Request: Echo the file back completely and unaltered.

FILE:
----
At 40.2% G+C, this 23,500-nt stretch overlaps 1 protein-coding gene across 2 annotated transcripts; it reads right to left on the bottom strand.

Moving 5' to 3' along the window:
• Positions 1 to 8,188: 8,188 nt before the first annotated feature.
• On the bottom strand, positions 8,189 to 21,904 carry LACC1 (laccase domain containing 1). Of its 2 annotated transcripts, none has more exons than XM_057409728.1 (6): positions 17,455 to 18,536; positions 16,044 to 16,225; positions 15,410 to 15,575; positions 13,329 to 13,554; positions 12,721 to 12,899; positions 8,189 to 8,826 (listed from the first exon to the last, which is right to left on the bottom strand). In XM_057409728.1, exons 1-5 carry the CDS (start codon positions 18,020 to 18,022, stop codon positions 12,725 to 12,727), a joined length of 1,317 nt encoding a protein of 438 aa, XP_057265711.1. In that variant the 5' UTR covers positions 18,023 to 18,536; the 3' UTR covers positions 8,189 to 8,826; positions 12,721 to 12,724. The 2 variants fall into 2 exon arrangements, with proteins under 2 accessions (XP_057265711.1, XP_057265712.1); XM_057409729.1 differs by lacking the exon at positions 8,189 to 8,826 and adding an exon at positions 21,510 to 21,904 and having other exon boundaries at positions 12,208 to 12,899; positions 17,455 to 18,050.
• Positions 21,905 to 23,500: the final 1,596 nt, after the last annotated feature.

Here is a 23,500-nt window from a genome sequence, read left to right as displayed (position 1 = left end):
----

At 40.2% G+C, this 23,500-nt stretch overlaps 1 protein-coding gene across 2 annotated transcripts; it reads right to left on the bottom strand.

Moving 5' to 3' along the window:
• Positions 1 to 8,188: 8,188 nt before the first annotated feature.
• On the bottom strand, positions 8,189 to 21,904 carry LACC1 (laccase domain containing 1). Of its 2 annotated transcripts, none has more exons than XM_057409728.1 (6): positions 17,455 to 18,536; positions 16,044 to 16,225; positions 15,410 to 15,575; positions 13,329 to 13,554; positions 12,721 to 12,899; positions 8,189 to 8,826 (listed from the first exon to the last, which is right to left on the bottom strand). In XM_057409728.1, exons 1-5 carry the CDS (start codon positions 18,020 to 18,022, stop codon positions 12,725 to 12,727), a joined length of 1,317 nt encoding a protein of 438 aa, XP_057265711.1. In that variant the 5' UTR covers positions 18,023 to 18,536; the 3' UTR covers positions 8,189 to 8,826; positions 12,721 to 12,724. The 2 variants fall into 2 exon arrangements, with proteins under 2 accessions (XP_057265711.1, XP_057265712.1); XM_057409729.1 differs by lacking the exon at positions 8,189 to 8,826 and adding an exon at positions 21,510 to 21,904 and having other exon boundaries at positions 12,208 to 12,899; positions 17,455 to 18,050.
• Positions 21,905 to 23,500: the final 1,596 nt, after the last annotated feature.

Here is a 23,500-nt window from a genome sequence, read left to right as displayed (position 1 = left end):